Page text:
Another concern underpinning this issue is the impact of state-by-state decision-making around limitations to abortion care and the legislation regarding federal restrictions that may gain momentum depending on midterm election results across the US. For those like Etheredge who are working closely with the healthcare providers, it is easy to see how issues involving transportation, funding, access, and larger implications on staffing clinics within a climate of ever-changing law compound to create crises that feel much larger than just a single state alone. For many Pennsylvanians, there is a sense of urgency to vote for leaders who would work to prevent such a crisis.

One voter impacted by this sense of urgency is Abby Deter, a student at the University of Pittsburgh School of Law. Deter, along with her passion for law and justice, is specifically focused on what those foundational rights look like in the healthcare field. For her, this election is monumental:

This election will determine if abortion remains legal in Pennsylvania, and therefore whether a woman can receive necessary healthcare. If abortion is criminalized, Pennsylvania will be telling women that they value individual’s religious beliefs over women’s lives and access to healthcare. Between sexual violence and the loss of bodily autonomy, the female body has become a war zone. I see an urgency in my fellow law students and allies to stand up for women’s rights.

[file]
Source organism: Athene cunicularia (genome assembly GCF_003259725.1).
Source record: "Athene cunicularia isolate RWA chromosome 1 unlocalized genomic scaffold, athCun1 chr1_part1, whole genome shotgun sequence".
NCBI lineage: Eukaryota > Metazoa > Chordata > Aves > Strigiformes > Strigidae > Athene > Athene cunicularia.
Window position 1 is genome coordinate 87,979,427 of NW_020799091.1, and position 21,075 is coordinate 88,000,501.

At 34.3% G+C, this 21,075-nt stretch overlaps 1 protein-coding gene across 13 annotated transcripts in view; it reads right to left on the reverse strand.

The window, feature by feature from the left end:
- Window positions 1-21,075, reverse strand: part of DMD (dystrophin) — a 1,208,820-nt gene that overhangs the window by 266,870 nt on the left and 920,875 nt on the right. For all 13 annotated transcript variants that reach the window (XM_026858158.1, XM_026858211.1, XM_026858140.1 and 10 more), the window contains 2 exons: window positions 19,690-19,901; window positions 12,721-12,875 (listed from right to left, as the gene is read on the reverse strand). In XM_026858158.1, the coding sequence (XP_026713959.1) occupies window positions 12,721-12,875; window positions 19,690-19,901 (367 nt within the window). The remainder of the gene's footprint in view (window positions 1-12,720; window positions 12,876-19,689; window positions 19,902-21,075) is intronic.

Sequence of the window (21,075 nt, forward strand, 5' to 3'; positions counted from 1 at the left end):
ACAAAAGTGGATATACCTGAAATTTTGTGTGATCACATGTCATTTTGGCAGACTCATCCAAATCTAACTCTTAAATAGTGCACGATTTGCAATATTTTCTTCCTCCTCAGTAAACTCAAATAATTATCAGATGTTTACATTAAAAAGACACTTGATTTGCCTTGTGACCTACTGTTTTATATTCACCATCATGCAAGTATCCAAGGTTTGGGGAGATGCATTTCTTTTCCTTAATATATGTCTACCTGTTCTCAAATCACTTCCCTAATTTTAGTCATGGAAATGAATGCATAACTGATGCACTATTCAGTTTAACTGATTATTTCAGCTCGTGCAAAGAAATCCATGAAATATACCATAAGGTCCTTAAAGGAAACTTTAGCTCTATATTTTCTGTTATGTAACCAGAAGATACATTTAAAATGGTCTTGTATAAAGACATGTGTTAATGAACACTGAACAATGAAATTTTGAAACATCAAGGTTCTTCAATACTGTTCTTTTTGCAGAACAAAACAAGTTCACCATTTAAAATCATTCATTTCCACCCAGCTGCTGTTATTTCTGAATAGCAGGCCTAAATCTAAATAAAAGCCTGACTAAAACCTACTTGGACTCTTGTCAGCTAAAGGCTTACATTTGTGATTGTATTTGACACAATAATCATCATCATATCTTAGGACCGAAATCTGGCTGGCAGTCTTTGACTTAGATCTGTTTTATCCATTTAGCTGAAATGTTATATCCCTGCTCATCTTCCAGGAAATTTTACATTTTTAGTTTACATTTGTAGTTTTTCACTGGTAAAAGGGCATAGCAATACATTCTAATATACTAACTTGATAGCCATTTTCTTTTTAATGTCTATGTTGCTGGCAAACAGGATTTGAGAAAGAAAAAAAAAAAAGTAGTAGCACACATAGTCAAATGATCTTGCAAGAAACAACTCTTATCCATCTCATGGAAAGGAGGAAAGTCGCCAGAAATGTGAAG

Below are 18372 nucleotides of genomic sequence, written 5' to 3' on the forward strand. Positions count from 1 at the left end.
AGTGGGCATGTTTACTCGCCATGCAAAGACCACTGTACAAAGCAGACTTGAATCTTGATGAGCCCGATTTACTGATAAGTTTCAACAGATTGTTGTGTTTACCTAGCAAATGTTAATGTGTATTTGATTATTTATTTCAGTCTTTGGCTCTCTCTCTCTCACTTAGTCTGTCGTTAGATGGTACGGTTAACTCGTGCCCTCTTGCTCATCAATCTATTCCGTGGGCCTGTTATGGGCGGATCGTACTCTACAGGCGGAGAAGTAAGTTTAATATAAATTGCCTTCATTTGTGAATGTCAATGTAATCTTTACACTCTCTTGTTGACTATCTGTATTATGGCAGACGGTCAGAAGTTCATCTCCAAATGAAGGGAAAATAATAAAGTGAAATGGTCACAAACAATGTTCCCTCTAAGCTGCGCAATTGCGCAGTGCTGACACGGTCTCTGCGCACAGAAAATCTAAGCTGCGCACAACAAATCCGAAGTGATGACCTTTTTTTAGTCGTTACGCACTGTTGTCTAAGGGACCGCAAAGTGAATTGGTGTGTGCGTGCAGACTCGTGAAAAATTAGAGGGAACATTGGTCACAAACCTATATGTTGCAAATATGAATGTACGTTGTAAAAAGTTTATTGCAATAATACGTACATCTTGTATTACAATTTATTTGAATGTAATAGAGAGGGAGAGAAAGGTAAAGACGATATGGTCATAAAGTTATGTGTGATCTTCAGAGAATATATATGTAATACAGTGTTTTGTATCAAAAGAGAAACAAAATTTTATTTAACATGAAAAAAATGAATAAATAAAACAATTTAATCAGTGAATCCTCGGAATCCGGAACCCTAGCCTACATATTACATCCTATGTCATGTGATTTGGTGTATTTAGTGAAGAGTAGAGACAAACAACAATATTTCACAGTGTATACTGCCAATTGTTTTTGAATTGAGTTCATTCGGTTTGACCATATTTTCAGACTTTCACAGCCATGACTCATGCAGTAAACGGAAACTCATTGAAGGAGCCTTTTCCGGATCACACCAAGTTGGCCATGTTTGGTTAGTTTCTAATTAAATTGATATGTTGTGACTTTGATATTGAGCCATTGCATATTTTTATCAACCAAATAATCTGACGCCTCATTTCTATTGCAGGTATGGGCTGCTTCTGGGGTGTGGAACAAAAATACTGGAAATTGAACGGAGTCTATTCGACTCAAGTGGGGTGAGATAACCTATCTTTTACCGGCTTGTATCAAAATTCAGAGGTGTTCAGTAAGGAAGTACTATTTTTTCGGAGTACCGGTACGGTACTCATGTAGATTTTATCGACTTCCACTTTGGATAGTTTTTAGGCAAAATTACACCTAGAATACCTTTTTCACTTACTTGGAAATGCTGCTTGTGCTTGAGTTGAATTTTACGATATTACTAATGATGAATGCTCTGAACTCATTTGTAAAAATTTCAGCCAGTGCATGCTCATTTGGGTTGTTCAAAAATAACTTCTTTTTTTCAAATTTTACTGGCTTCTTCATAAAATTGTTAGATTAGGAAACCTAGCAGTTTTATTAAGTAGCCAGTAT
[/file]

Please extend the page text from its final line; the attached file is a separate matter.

The urgency felt by Deter is echoed by the voters Smith has spoken to in the last few weeks. Smith reflected on the hope she feels going into the election: “From the rooms I have been sitting in, it feels like a people issue. People in these small rooms are believing women and Black women. I would love to see that happen in larger rooms. […] I am hopeful that people find candidates that their values align with.” Though opposition on the issue of abortion is strong amongst more conservative voters, the scope of the issue of reproductive justice may reach more moderate or undecided single-issue voters.

Abortion access is certainly not the only issue implicitly or explicitly on the ballot tomorrow, but from these conversations, it is clear that abortion access is not an issue that stands alone. This message is powerful with voters. When the stakes feel so high, it is possible that the message will be reflected in the turnout at the polls.

I ended my conversation with Etheredge by asking what she might say to the people of Pennsylvania as this election nears. She responded this way:

While you may not know someone who has has an abortion or you may not have had one yourself, collectively we need to show that it is not okay when we remove these rights of bodily autonomy and healthcare access. It is a slippery slope. This is the election that will show us if we are on that slope or if our feet are on the ground. In such charged times, we need to have our feet on the ground.

I asked Smith the same question. Her response speaks profoundly to a sentiment I’ve heard expressed by others already: “Our bodies are on the ballot. This does not just mean abortion. This affects our ability to live in a healthy and sustainable environment. If you’re not voting for yourself, vote for the next generation. Vote for your neighbor.”